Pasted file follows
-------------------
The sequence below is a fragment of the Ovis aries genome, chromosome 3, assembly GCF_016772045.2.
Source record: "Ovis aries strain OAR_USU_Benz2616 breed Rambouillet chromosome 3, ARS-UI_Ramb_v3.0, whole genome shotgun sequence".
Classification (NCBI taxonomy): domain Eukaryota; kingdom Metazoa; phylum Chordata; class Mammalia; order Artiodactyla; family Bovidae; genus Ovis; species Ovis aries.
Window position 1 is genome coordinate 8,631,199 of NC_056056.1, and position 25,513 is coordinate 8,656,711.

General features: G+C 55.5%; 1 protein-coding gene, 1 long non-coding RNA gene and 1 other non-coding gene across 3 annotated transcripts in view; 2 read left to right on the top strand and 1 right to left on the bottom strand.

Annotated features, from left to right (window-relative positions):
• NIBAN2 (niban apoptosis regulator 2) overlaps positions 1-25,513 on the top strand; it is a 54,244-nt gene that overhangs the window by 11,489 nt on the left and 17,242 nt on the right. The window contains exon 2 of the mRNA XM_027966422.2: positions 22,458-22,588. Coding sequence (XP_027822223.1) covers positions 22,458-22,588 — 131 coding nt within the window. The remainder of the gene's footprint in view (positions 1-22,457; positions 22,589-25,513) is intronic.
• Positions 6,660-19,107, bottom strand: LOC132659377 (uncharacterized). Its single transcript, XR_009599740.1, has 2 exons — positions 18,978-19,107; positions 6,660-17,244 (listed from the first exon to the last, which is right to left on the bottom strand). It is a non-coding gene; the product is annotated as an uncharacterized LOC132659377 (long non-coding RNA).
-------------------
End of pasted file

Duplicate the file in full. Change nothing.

The sequence below is a fragment of the Ovis aries genome, chromosome 3, assembly GCF_016772045.2.
Source record: "Ovis aries strain OAR_USU_Benz2616 breed Rambouillet chromosome 3, ARS-UI_Ramb_v3.0, whole genome shotgun sequence".
Classification (NCBI taxonomy): domain Eukaryota; kingdom Metazoa; phylum Chordata; class Mammalia; order Artiodactyla; family Bovidae; genus Ovis; species Ovis aries.
Window position 1 is genome coordinate 8,631,199 of NC_056056.1, and position 25,513 is coordinate 8,656,711.

General features: G+C 55.5%; 1 protein-coding gene, 1 long non-coding RNA gene and 1 other non-coding gene across 3 annotated transcripts in view; 2 read left to right on the top strand and 1 right to left on the bottom strand.

Annotated features, from left to right (window-relative positions):
• NIBAN2 (niban apoptosis regulator 2) overlaps positions 1-25,513 on the top strand; it is a 54,244-nt gene that overhangs the window by 11,489 nt on the left and 17,242 nt on the right. The window contains exon 2 of the mRNA XM_027966422.2: positions 22,458-22,588. Coding sequence (XP_027822223.1) covers positions 22,458-22,588 — 131 coding nt within the window. The remainder of the gene's footprint in view (positions 1-22,457; positions 22,589-25,513) is intronic.
• Positions 6,660-19,107, bottom strand: LOC132659377 (uncharacterized). Its single transcript, XR_009599740.1, has 2 exons — positions 18,978-19,107; positions 6,660-17,244 (listed from the first exon to the last, which is right to left on the bottom strand). It is a non-coding gene; the product is annotated as an uncharacterized LOC132659377 (long non-coding RNA).